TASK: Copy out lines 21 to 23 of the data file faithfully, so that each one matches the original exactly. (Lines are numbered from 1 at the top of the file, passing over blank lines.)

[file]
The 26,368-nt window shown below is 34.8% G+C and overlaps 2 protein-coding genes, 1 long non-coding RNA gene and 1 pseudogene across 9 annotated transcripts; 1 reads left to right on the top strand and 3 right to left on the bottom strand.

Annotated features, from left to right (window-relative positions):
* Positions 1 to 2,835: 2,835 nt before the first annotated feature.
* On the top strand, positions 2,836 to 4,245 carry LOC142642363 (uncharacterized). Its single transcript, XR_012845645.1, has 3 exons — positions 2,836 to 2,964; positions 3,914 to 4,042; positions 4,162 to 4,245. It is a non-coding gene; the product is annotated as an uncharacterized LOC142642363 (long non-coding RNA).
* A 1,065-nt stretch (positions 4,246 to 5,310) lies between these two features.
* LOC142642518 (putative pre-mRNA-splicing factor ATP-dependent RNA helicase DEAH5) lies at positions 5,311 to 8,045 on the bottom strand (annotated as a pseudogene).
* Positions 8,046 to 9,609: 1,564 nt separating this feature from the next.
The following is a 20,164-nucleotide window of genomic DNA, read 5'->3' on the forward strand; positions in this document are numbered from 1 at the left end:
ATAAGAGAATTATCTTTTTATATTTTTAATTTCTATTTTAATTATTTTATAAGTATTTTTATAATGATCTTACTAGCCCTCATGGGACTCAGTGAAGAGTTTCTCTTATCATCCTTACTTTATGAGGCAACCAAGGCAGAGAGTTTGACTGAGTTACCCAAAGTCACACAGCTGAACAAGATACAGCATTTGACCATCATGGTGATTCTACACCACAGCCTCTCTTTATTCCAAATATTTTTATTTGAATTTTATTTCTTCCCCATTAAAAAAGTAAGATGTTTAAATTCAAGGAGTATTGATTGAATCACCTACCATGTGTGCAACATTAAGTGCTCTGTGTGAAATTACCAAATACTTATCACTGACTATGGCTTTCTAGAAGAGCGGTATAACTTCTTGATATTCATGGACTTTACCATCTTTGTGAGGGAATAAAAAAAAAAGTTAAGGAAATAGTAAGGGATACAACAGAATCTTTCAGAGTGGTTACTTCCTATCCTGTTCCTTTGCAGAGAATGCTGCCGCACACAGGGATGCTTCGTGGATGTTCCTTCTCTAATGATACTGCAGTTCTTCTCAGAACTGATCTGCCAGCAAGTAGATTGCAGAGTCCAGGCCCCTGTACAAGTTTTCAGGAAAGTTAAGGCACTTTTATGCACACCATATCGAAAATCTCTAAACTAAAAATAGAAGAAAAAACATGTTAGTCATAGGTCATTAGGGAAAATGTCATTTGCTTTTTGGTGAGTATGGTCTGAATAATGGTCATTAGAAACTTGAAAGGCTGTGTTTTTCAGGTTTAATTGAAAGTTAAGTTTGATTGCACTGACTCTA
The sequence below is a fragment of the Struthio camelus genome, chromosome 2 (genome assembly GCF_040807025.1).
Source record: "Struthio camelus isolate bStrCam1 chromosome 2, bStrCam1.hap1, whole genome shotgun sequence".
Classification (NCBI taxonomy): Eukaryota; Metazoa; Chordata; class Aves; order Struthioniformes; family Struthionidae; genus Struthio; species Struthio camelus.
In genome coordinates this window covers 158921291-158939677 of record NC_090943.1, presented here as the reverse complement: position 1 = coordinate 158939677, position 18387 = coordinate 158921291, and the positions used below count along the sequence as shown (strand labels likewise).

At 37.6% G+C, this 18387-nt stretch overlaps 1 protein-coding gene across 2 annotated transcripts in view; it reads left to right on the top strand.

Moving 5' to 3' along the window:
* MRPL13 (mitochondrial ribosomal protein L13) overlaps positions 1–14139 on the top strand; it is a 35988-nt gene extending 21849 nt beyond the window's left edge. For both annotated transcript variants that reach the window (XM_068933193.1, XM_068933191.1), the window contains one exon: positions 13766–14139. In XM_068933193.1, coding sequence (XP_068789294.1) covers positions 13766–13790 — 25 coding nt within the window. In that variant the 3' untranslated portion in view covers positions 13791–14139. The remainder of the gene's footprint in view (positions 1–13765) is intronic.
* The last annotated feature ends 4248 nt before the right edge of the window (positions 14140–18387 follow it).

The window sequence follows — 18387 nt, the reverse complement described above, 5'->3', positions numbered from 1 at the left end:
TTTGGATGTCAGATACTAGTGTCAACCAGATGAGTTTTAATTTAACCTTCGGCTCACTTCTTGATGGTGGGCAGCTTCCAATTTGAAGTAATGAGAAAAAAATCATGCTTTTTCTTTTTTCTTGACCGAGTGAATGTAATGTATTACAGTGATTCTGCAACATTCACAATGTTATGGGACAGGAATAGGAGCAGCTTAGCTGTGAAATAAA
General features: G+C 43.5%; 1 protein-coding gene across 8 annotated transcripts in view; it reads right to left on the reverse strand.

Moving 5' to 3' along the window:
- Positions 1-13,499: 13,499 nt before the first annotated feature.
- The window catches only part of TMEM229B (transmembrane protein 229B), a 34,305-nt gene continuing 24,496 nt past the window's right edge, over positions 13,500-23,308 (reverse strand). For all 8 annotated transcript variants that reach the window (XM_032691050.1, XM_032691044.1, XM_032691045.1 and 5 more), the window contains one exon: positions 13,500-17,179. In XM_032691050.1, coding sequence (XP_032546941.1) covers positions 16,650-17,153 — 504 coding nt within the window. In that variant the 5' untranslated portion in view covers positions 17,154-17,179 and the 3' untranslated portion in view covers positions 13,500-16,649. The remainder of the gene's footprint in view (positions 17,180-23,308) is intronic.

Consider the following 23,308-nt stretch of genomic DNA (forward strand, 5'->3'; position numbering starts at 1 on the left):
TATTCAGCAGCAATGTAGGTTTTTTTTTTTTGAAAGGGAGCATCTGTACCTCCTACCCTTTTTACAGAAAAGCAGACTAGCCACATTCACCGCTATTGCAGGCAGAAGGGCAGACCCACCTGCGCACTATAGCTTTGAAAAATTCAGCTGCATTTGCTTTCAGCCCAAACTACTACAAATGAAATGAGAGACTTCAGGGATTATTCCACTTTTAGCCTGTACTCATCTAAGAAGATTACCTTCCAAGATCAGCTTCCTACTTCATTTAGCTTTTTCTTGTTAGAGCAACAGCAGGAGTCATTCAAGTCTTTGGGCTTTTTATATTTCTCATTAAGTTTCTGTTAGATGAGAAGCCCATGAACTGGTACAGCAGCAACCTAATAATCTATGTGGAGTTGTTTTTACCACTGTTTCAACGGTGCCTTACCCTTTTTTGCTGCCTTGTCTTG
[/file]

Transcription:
Moving 5' to 3' along the window:
- Positions 1-13,499: 13,499 nt before the first annotated feature.
- The window catches only part of TMEM229B (transmembrane protein 229B), a 34,305-nt gene continuing 24,496 nt past the window's right edge, over positions 13,500-23,308 (reverse strand). For all 8 annotated transcript variants that reach the window (XM_032691050.1, XM_032691044.1, XM_032691045.1 and 5 more), the window contains one exon: positions 13,500-17,179. In XM_032691050.1, coding sequence (XP_032546941.1) covers positions 16,650-17,153 — 504 coding nt within the window. In that variant the 5' untranslated portion in view covers positions 17,154-17,179 and the 3' untranslated portion in view covers positions 13,500-16,649. The remainder of the gene's footprint in view (positions 17,180-23,308) is intronic.